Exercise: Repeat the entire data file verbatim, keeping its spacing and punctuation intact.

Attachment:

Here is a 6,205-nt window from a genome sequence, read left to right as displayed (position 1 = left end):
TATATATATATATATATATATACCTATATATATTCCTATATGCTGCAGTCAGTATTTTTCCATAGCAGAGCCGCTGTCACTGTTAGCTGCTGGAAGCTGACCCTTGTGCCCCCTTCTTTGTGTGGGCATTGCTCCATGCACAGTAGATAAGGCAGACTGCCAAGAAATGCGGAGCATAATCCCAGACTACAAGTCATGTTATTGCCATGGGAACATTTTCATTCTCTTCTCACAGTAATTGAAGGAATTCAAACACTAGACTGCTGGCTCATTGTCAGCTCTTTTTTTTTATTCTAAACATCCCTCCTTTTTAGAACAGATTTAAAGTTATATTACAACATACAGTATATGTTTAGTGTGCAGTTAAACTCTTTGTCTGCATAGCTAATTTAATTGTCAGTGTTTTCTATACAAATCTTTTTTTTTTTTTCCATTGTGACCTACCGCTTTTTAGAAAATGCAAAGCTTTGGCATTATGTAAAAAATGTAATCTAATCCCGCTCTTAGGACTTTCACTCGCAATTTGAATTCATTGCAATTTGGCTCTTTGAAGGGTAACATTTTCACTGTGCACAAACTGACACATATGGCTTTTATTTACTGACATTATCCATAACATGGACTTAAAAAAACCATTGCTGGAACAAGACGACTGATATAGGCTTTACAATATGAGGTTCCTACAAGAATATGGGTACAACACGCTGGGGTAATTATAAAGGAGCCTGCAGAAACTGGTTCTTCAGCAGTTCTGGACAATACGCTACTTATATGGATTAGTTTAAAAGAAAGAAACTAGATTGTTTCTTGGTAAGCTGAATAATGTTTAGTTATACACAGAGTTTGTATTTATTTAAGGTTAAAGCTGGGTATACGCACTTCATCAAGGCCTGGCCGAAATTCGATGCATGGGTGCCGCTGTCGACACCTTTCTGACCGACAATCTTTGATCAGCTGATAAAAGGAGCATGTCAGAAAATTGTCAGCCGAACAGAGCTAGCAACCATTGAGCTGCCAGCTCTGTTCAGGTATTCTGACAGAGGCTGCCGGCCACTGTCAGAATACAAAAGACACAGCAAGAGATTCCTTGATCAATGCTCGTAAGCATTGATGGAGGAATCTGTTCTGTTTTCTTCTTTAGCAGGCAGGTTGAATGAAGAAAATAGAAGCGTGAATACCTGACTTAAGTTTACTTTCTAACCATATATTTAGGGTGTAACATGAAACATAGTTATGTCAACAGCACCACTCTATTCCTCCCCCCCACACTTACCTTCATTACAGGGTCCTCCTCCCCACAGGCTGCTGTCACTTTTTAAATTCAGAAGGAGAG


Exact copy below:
Here is a 6,205-nt window from a genome sequence, read left to right as displayed (position 1 = left end):
TATATATATATATATATATATACCTATATATATTCCTATATGCTGCAGTCAGTATTTTTCCATAGCAGAGCCGCTGTCACTGTTAGCTGCTGGAAGCTGACCCTTGTGCCCCCTTCTTTGTGTGGGCATTGCTCCATGCACAGTAGATAAGGCAGACTGCCAAGAAATGCGGAGCATAATCCCAGACTACAAGTCATGTTATTGCCATGGGAACATTTTCATTCTCTTCTCACAGTAATTGAAGGAATTCAAACACTAGACTGCTGGCTCATTGTCAGCTCTTTTTTTTTATTCTAAACATCCCTCCTTTTTAGAACAGATTTAAAGTTATATTACAACATACAGTATATGTTTAGTGTGCAGTTAAACTCTTTGTCTGCATAGCTAATTTAATTGTCAGTGTTTTCTATACAAATCTTTTTTTTTTTTTCCATTGTGACCTACCGCTTTTTAGAAAATGCAAAGCTTTGGCATTATGTAAAAAATGTAATCTAATCCCGCTCTTAGGACTTTCACTCGCAATTTGAATTCATTGCAATTTGGCTCTTTGAAGGGTAACATTTTCACTGTGCACAAACTGACACATATGGCTTTTATTTACTGACATTATCCATAACATGGACTTAAAAAAACCATTGCTGGAACAAGACGACTGATATAGGCTTTACAATATGAGGTTCCTACAAGAATATGGGTACAACACGCTGGGGTAATTATAAAGGAGCCTGCAGAAACTGGTTCTTCAGCAGTTCTGGACAATACGCTACTTATATGGATTAGTTTAAAAGAAAGAAACTAGATTGTTTCTTGGTAAGCTGAATAATGTTTAGTTATACACAGAGTTTGTATTTATTTAAGGTTAAAGCTGGGTATACGCACTTCATCAAGGCCTGGCCGAAATTCGATGCATGGGTGCCGCTGTCGACACCTTTCTGACCGACAATCTTTGATCAGCTGATAAAAGGAGCATGTCAGAAAATTGTCAGCCGAACAGAGCTAGCAACCATTGAGCTGCCAGCTCTGTTCAGGTATTCTGACAGAGGCTGCCGGCCACTGTCAGAATACAAAAGACACAGCAAGAGATTCCTTGATCAATGCTCGTAAGCATTGATGGAGGAATCTGTTCTGTTTTCTTCTTTAGCAGGCAGGTTGAATGAAGAAAATAGAAGCGTGAATACCTGACTTAAGTTTACTTTCTAACCATATATTTAGGGTGTAACATGAAACATAGTTATGTCAACAGCACCACTCTATTCCTCCCCCCCACACTTACCTTCATTACAGGGTCCTCCTCCCCACAGGCTGCTGTCACTTTTTAAATTCAGAAGGAGAG